A week ago, on May 22, 2014, Facebook announced the company would soon release a new feature designed to put control over privacy settings, into the hands of the social media giant’s 1.28 billion users.
The cute little dinosaur is typing on a laptop, and writes to the user by name. After apologizing for interrupting the person, the dinosaur reminds them to check their privacy settings, letting them know what their current setting is for users to see their posts.
The New York Times’ Nick Bilton says that some tech writers are calling this cute little guy, Zuckasaurus, although it obviously bears no likeness to the Tyrannosaurus Rex.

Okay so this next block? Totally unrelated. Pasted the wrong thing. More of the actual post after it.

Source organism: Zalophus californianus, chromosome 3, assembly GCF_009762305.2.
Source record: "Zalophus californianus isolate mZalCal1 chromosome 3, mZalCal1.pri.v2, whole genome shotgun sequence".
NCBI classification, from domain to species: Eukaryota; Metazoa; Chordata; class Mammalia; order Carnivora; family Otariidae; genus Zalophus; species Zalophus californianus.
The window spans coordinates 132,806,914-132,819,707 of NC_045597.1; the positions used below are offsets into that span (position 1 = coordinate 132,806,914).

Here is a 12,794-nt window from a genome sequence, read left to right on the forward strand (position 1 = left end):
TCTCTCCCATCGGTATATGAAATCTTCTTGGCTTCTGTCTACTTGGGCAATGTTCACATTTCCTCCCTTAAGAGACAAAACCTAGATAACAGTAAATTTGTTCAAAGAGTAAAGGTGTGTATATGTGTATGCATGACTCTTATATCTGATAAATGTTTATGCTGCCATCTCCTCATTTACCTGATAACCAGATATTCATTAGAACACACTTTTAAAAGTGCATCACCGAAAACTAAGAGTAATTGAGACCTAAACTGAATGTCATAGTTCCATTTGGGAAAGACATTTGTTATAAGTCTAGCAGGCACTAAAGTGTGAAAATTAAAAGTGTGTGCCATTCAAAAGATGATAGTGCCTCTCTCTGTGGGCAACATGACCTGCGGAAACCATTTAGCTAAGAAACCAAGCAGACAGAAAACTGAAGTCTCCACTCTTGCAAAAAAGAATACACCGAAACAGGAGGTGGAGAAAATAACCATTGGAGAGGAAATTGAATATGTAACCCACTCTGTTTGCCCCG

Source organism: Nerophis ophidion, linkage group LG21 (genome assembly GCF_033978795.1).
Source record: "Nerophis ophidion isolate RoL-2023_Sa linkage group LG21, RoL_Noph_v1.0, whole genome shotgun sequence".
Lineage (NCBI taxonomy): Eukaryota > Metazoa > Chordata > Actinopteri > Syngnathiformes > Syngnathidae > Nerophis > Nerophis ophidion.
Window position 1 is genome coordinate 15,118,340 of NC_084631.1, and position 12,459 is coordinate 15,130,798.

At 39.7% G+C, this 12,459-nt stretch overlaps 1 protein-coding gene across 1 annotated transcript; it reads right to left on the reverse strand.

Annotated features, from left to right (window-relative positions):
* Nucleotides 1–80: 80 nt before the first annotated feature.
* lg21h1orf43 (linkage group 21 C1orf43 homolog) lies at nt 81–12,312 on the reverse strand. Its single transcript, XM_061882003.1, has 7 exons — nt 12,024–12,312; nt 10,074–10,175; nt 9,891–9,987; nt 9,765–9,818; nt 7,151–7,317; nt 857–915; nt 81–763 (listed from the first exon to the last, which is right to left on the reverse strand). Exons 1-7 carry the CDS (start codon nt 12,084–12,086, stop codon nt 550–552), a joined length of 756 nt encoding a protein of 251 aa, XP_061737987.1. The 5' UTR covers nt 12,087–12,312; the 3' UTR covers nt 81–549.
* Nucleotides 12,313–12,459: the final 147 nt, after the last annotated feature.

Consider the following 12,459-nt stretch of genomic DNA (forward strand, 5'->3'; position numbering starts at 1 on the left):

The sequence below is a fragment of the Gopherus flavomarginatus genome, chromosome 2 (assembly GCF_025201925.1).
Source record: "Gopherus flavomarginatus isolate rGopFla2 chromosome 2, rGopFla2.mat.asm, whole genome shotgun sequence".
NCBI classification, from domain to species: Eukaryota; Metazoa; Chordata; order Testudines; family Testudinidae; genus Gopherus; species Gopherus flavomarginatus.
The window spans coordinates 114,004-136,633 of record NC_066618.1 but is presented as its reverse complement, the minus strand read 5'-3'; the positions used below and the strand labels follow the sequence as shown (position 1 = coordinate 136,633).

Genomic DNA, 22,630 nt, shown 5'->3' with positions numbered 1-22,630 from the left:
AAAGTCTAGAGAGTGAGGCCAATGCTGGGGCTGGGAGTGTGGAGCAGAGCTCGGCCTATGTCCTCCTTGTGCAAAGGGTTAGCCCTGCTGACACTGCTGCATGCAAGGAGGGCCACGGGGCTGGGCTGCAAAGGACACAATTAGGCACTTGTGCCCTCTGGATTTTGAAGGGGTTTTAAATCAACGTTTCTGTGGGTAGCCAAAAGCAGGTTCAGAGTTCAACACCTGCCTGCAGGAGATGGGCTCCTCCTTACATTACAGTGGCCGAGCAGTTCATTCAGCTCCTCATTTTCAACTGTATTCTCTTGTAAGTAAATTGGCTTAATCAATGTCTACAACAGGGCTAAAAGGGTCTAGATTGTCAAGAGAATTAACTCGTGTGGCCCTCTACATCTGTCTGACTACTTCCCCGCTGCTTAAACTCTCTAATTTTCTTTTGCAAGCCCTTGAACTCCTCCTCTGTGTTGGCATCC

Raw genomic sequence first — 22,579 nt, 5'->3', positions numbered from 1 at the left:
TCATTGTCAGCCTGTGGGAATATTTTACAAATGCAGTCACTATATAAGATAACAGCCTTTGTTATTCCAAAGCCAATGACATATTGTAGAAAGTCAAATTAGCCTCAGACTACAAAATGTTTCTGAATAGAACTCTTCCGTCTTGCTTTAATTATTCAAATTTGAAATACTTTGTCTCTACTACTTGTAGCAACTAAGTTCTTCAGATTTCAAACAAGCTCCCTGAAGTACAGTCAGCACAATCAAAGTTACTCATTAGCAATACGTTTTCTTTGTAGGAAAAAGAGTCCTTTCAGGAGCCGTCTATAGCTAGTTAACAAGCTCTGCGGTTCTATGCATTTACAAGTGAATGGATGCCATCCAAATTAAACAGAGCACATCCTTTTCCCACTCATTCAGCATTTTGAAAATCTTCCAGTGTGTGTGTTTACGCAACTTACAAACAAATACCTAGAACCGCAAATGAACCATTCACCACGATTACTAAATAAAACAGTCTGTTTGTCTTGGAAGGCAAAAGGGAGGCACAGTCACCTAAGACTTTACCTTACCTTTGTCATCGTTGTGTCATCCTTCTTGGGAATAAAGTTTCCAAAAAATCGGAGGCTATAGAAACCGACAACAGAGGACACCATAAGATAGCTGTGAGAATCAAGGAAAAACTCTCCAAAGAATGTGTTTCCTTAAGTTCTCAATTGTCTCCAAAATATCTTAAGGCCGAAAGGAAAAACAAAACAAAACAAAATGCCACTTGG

The decision to create a dinosaur to be the face of Facebook’s stepped up effort to give users more control over the extent of information – either from their profile, or anything a user posts, gives users and outsiders, the impression that Facebook is really thinking about the most effective way to let users decide what they share publicly.
Ever since the announcement that Facebook was going to buy WhatsApp, the site has been plagued by comments, criticisms, and threats of legal action, either from the FCC, the Consumer Protection Bureau, or other consumer advocacy groups.
The social media giant has introduced other features that give users greater control over who can see their personal information, not to mention their posts.